The original generation Galaxy Note I played with was an AT&T model, and as a result was based around the same platform (I call a platform the combination of SoC and baseband) as the Skyrocket, which was AT&T’s SGS2 with LTE. That platform was Qualcomm’s Fusion 2 chipset, the very popular combination of a APQ8060 SoC (45nm dual core Scorpion at 1.5 GHz with Adreno 220 graphics) and MDM9x00 for baseband (Qualcomm’s 45nm first generation multimode LTE solution). The US-bound Galaxy S 3 variants were built around the successor of that platform, which was Qualcomm’s MSM8960 SoC (28nm dual core Krait at 1.5 GHz with Adreno 225 graphics and an onboard 2nd gen LTE baseband). The result was quick time to market with the latest and greatest silicon, improvements to performance, onboard LTE without two modems, and lower power consumption.

The Galaxy Note 2 does something different, and finally brings Samsung’s Exynos line of SoCs into devices bound for the USA where air interfaces are a combination of LTE, WCDMA, and CDMA2000. It’s clear that the Note 2 was on a different development cycle, and this time the standalone 28nm LTE baseband I’ve been talking about forever was available for use in the Galaxy Note 2, that part is MDM9x15, same as what’s in the iPhone 5, Optimus G, One X+, and a bunch of other upcoming handsets. If you haven’t read our other reviews where I’ve talked about this, the reason is that MDM9x15 is now natively voice enabled (MDM9x00 was not unless you ran with a Fusion platform), smaller, and lower power than its predecessor. The result is that there’s finally a multimode FDD-LTE, TDD-LTE, WCDMA (up to DC-HSPA+), EVDO (up to EVDO Rev.B) and TD-SCDMA baseband out there which doesn’t require going with a two chip solution. I could go on for pages about how this is primarily an engineering decision at this point, but the availability of MDM9x15 is why we see OEMs starting to finally ship handsets based around SoCs other than Qualcomm’s and also include LTE at the same time.

Anyhow, for a lot of people this will be the first time experiencing Samsung’s own current Exynos 4 flagship, Exynos 4412, which is of course quad core ARM Cortex A9s at a maximum of 1.6 GHz alongside ARM Mali–400MP4 built on Samsung’s 32nm HK-MG process. To the best of my knowledge, the Note 2 continues to use a 2x32 bit LPDDR2 memory interface, same as the international Galaxy S 3, though PCDDR3 is also a choice for Exynos 4412.

I’ve put together a table with specifications of the Note 2 and some other recent devices for comparison.

Physical Comparison
  Apple iPhone 5 Samsung Galaxy S 3 (USA) Samsung Galaxy Note (USA) Samsung Galaxy Note 2
Height 123.8 mm (4.87") 136.6 mm (5.38" ) 146.8 mm 151.1 mm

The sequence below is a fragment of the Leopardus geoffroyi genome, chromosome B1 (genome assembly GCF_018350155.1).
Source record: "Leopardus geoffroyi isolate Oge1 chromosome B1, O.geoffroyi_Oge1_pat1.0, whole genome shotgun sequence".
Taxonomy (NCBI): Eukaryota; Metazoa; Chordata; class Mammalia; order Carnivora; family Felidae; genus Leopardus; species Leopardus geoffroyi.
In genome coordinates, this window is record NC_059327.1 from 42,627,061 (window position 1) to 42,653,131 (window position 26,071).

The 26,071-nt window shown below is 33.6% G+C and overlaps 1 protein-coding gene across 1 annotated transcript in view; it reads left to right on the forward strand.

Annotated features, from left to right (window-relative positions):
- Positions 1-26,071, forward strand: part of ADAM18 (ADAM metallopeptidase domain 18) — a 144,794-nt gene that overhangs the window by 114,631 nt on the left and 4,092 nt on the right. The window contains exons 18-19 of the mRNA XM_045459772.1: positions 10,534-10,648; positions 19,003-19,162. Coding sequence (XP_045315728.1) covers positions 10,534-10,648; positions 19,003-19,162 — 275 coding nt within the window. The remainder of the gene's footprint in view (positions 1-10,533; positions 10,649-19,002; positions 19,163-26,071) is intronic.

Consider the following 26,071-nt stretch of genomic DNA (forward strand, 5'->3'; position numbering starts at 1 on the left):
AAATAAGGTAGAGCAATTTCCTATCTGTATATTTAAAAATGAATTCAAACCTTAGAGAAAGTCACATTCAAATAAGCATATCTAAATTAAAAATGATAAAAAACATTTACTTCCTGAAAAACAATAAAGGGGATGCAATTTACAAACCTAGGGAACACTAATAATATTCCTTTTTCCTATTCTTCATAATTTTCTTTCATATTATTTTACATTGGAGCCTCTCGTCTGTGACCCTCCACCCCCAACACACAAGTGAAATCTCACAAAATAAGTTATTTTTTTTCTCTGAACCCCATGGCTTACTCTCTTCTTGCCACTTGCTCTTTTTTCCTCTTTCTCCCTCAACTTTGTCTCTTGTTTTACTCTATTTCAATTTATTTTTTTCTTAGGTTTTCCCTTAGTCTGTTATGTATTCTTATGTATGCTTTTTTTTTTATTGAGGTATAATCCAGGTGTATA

Width 58.6 mm (2.31") 70.6 mm (2.78") 82.9 mm 80.5 mm
Depth 7.6 mm (0.30") 8.6 mm (0.34") 9.7 mm 9.4 mm
Weight 112 g (3.95 oz) 133g (4.7 oz) 178 g 180 g
CPU 1.3 GHz Apple A6 (Dual Core Apple Swift) 1.5 GHz MSM8960 (Dual Core Krait) 1.5 GHz APQ8060 (Dual Core Scorpion) 1.6 GHz Samsung Exynos 4412 (Quad Core Cortex A9)
GPU PowerVR SGX 543MP3 Adreno 225 Adreno 220 Mali-400MP4
RAM 1 GB LPDDR2 2 GB LPDDR2 1 GB LPDDR2 2 GB LPDDR2
NAND 16, 32, or 64 GB integrated 16/32 GB NAND with up to 64 GB microSDXC 16 GB NAND with up to 32 GB microSD 16/32/64 GB NAND (?) with up to 64 GB microSDXC
Camera 8 MP with LED Flash + 1.2MP front facing 8 MP with LED Flash + 1.9 MP front facing 8 MP with LED Flash + 2 MP front facing 8 MP with LED Flash + 1.9 MP front facing
Screen 4" 1136 x 960 LED backlit LCD 4.8" 1280x720 HD SAMOLED 5.3" 1280 x 800 HD SAMOLED 5.5" 1280 x 720 HD SAMOLED
Battery Internal 5.45 Whr Removable 7.98 Whr Removable 9.25 Whr Removable 11.78 Whr

The Galaxy Note 2 also is one of the first handsets on the market other than Nexus devices to ship running Android 4.1. This puts it at a definite advantage in some tests as we’ll show in a moment, both due to improvements from project butter and what appear to be even newer Mali–400 drivers. I pulled the Note 1 out of my drawer and updated it to Android 4.0.1 and ran all the same tests again.

First up are some of the usual JavaScript performance tests which are run in the stock browser. Anand added a few in, and personally I think we’ve got almost an abundance of JavaScript performance emphasis right now. Again this is strongly influenced by the V8 JIT (Just In Time Compilation) library bundled with the stock browser on Android. OEMs spend a lot of time here optimizing V8 to the nuances of their particular architecture which can make a substantial difference in scores.

SunSpider Javascript Benchmark 0.9.1 - Stock Browser

Mozilla Kraken Benchmark

Google Octane Benchmark v1

BrowserMark

The usual disclosure here is that Android benchmarking is still a non-deterministic beast due to garbage collection, and I’m still not fully satisfied with everything that is available out there, but we have to make do with what we’ve got for the moment.

Next up is GLBenchmark 2.5.1 which now includes a beefier gameplay simulation test called Egypt HD alongside the previous Egypt test which is now named Egypt Classic. Offscreen resolution gets a bump to 1080p as well.

GLBenchmark 2.5 - Egypt Classic

GLBenchmark 2.5 - Egypt Classic (Offscreen 1080p)

GLBenchmark 2.5 - Egypt HD

GLBenchmark 2.5 - Egypt HD (Offscreen 1080p)